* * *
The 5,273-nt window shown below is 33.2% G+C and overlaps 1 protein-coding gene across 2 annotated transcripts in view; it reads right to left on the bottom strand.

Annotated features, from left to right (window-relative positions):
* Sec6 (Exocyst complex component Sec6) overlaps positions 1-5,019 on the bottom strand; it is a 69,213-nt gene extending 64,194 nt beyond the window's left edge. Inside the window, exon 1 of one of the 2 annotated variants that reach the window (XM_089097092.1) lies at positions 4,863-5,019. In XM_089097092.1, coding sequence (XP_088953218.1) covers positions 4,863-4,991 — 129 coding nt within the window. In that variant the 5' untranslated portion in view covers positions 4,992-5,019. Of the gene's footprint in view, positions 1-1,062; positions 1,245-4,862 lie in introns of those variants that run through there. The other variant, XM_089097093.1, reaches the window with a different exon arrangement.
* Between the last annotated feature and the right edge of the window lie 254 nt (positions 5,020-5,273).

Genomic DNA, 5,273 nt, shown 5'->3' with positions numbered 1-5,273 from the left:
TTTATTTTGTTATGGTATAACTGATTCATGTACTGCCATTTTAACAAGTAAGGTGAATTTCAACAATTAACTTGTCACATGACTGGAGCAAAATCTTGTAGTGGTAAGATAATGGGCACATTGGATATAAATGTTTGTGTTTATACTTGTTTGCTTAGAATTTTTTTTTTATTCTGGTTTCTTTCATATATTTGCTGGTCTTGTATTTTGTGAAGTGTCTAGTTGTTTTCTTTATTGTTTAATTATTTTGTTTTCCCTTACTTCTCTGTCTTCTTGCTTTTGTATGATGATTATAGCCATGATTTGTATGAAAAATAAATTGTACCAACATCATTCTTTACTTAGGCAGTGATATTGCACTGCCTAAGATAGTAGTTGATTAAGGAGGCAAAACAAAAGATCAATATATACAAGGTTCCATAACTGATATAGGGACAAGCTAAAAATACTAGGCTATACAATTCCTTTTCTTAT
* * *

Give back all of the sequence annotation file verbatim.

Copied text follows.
The 5,273-nt window shown below is 33.2% G+C and overlaps 1 protein-coding gene across 2 annotated transcripts in view; it reads right to left on the bottom strand.

Annotated features, from left to right (window-relative positions):
* Sec6 (Exocyst complex component Sec6) overlaps positions 1-5,019 on the bottom strand; it is a 69,213-nt gene extending 64,194 nt beyond the window's left edge. Inside the window, exon 1 of one of the 2 annotated variants that reach the window (XM_089097092.1) lies at positions 4,863-5,019. In XM_089097092.1, coding sequence (XP_088953218.1) covers positions 4,863-4,991 — 129 coding nt within the window. In that variant the 5' untranslated portion in view covers positions 4,992-5,019. Of the gene's footprint in view, positions 1-1,062; positions 1,245-4,862 lie in introns of those variants that run through there. The other variant, XM_089097093.1, reaches the window with a different exon arrangement.
* Between the last annotated feature and the right edge of the window lie 254 nt (positions 5,020-5,273).

Genomic DNA, 5,273 nt, shown 5'->3' with positions numbered 1-5,273 from the left:
TTTATTTTGTTATGGTATAACTGATTCATGTACTGCCATTTTAACAAGTAAGGTGAATTTCAACAATTAACTTGTCACATGACTGGAGCAAAATCTTGTAGTGGTAAGATAATGGGCACATTGGATATAAATGTTTGTGTTTATACTTGTTTGCTTAGAATTTTTTTTTTATTCTGGTTTCTTTCATATATTTGCTGGTCTTGTATTTTGTGAAGTGTCTAGTTGTTTTCTTTATTGTTTAATTATTTTGTTTTCCCTTACTTCTCTGTCTTCTTGCTTTTGTATGATGATTATAGCCATGATTTGTATGAAAAATAAATTGTACCAACATCATTCTTTACTTAGGCAGTGATATTGCACTGCCTAAGATAGTAGTTGATTAAGGAGGCAAAACAAAAGATCAATATATACAAGGTTCCATAACTGATATAGGGACAAGCTAAAAATACTAGGCTATACAATTCCTTTTCTTAT